Summarize back to them what you heard them say, to show that you were listening and that you are trying to get it. When someone reflects back our feelings, we feel more understood, heard, and loved. This type of validation is critical to intimacy. It shows that you're just trying to "be there" for them.

Swooping in to give advice, make a suggestion, or make them laugh can minimize what they're feeling and make them resent you. Now is not the time to take sides with whomever else they're talking about. Take their side by being present and validating how they feel, although you might not fully agree with their logic or thoughts.

Example validating phrases:

"I hear what you're saying..."

"It makes sense why you'd feel this way, because..."

"I hear you saying that my mother can be mean. She's been like that with me before. I totally understand why she made you mad last week. She's really ticked me off in the past, too".

Final Thoughts

Whatever your partner is going through, take time whenever you can to just listen to them. Let them know that if they're in pain, the world stops, and they matter more than anyone else. Communicate "I'm here for you, whatever you're going through, whatever you're feeling, whatever you're thinking".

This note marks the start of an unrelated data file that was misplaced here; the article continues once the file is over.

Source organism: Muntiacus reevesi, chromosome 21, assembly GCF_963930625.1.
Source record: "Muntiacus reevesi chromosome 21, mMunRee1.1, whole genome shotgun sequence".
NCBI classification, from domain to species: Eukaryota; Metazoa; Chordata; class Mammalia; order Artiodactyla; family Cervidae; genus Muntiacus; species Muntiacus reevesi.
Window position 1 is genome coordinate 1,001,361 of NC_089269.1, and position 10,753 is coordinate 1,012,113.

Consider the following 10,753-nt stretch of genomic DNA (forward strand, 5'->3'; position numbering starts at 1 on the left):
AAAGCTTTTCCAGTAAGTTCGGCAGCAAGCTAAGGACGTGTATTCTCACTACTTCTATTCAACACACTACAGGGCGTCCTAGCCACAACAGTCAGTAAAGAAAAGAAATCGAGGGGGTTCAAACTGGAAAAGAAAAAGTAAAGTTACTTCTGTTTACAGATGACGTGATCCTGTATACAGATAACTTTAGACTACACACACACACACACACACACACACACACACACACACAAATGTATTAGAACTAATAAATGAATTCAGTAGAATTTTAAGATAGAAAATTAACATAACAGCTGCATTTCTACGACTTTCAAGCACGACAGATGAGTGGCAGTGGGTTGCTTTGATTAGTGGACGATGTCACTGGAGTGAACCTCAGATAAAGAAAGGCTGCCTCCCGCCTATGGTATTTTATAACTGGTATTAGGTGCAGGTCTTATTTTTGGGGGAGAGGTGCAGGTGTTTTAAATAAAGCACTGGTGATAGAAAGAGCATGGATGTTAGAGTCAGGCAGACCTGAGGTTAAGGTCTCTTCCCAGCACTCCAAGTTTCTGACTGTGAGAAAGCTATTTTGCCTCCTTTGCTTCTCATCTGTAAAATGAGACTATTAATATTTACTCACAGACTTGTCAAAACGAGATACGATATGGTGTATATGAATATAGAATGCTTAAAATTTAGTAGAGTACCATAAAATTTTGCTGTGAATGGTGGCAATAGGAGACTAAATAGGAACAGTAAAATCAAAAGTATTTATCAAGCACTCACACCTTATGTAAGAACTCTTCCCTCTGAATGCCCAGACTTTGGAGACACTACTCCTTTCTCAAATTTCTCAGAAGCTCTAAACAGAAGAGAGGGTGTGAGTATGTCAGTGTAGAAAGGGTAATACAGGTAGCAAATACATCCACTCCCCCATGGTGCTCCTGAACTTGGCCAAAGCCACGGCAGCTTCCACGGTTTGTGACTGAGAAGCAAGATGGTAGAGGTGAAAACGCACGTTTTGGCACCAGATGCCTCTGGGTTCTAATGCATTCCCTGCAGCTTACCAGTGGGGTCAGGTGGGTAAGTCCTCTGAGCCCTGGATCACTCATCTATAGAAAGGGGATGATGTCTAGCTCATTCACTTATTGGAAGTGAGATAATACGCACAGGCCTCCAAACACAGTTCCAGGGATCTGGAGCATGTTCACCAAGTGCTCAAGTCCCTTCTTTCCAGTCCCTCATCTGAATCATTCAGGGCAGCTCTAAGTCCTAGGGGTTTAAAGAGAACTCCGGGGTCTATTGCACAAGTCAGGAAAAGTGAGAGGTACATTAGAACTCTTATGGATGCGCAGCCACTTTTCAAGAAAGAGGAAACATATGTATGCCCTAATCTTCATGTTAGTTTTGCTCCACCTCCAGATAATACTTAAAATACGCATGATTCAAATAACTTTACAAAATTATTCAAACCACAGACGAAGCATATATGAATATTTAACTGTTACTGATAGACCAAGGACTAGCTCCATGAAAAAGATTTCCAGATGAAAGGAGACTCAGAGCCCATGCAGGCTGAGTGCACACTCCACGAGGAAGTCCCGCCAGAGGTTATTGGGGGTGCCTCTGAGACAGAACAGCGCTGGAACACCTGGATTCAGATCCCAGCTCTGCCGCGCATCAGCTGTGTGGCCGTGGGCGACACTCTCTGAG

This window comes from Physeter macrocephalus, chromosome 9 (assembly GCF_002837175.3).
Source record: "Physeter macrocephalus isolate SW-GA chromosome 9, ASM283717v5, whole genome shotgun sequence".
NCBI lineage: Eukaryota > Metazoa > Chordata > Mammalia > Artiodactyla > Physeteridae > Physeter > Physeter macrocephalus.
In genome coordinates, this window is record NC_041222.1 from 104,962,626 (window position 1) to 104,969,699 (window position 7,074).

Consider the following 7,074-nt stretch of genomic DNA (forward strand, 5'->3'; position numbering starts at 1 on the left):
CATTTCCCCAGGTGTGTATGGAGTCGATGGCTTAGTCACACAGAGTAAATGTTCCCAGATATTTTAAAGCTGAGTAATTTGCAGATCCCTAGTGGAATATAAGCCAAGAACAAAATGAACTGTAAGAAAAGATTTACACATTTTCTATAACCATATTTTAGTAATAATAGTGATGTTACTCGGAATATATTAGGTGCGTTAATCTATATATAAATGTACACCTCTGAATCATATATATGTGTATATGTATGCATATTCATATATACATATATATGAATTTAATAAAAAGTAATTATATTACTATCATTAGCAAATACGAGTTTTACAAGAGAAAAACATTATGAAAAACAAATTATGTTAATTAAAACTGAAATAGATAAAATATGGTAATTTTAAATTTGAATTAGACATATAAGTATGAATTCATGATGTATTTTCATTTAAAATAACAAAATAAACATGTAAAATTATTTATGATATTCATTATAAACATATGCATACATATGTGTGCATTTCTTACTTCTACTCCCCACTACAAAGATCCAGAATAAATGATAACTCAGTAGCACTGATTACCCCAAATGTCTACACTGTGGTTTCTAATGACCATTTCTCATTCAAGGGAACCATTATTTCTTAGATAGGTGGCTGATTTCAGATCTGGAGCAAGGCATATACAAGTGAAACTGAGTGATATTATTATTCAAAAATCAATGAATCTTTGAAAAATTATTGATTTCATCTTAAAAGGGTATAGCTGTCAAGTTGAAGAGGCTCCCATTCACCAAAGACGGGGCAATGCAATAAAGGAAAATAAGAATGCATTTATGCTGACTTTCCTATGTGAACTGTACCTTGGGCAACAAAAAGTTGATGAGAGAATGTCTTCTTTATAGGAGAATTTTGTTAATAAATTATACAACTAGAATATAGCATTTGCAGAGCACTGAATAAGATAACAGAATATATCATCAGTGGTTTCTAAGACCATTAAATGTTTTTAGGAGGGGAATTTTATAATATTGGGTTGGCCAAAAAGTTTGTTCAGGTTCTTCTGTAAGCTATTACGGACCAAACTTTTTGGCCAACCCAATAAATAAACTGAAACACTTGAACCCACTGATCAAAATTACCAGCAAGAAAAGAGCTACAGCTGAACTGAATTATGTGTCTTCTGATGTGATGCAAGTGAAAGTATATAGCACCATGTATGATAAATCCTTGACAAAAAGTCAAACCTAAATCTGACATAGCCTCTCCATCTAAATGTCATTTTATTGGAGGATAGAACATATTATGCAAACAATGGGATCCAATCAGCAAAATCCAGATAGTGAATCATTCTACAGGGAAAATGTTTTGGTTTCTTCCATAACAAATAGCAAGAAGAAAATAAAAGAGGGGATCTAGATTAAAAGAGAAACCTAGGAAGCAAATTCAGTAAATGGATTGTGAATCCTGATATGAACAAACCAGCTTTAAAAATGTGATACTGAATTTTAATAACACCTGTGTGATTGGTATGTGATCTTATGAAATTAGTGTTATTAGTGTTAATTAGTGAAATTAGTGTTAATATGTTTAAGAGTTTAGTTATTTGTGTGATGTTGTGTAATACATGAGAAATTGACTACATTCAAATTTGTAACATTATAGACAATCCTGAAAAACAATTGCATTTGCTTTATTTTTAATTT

Basic Listening Skills Are Simple, Right?

Most of us know the importance of spending time with your partner, listening to each other, knowing what's going on in each other's lives (like any best friend would know) and being supportive of one another.

In healthy relationships, as a partner, it's your job to help your partner create an oasis with you from the world. By truly listening and giving each other your undivided attention, you're sending the message, "I'm always here for you" and "I want to know you" and "I care about you".

These steps are very effective at improving your communication and your relationship, but sometimes couples still have difficulty when trying to improve their relationship. If you’ve tried these steps and you can’t seem to make it work, or if your communication problems are more serious and can’t be solved by becoming a great listener, then it is time for you to make an appointment.

In therapy you will learn:

How to have conversations in which you feel listened to, understood and appreciated by your partner.

Develop effective listening skills as well as effective communication skills

What attachment wounds are and how they impact you and your relationship.

How to address and heal those wounds so you can have a loving and fulfilling relationship with your spouse.

Make sense of your emotional turmoil and name your emotions and turn your frustration to empathy and openness.

Please contact me to set up an appointment or schedule a free 15 minute phone consultation now.


We Must Be Willing to Let Go of the Life we have Planned so as to Have the Life that is Waiting for Us

Constructive Strategies for Rational Living, LLC
Patti Lyons, LMFT


57 Executive Park South NE
Ste 360
Atlanta, GA 30329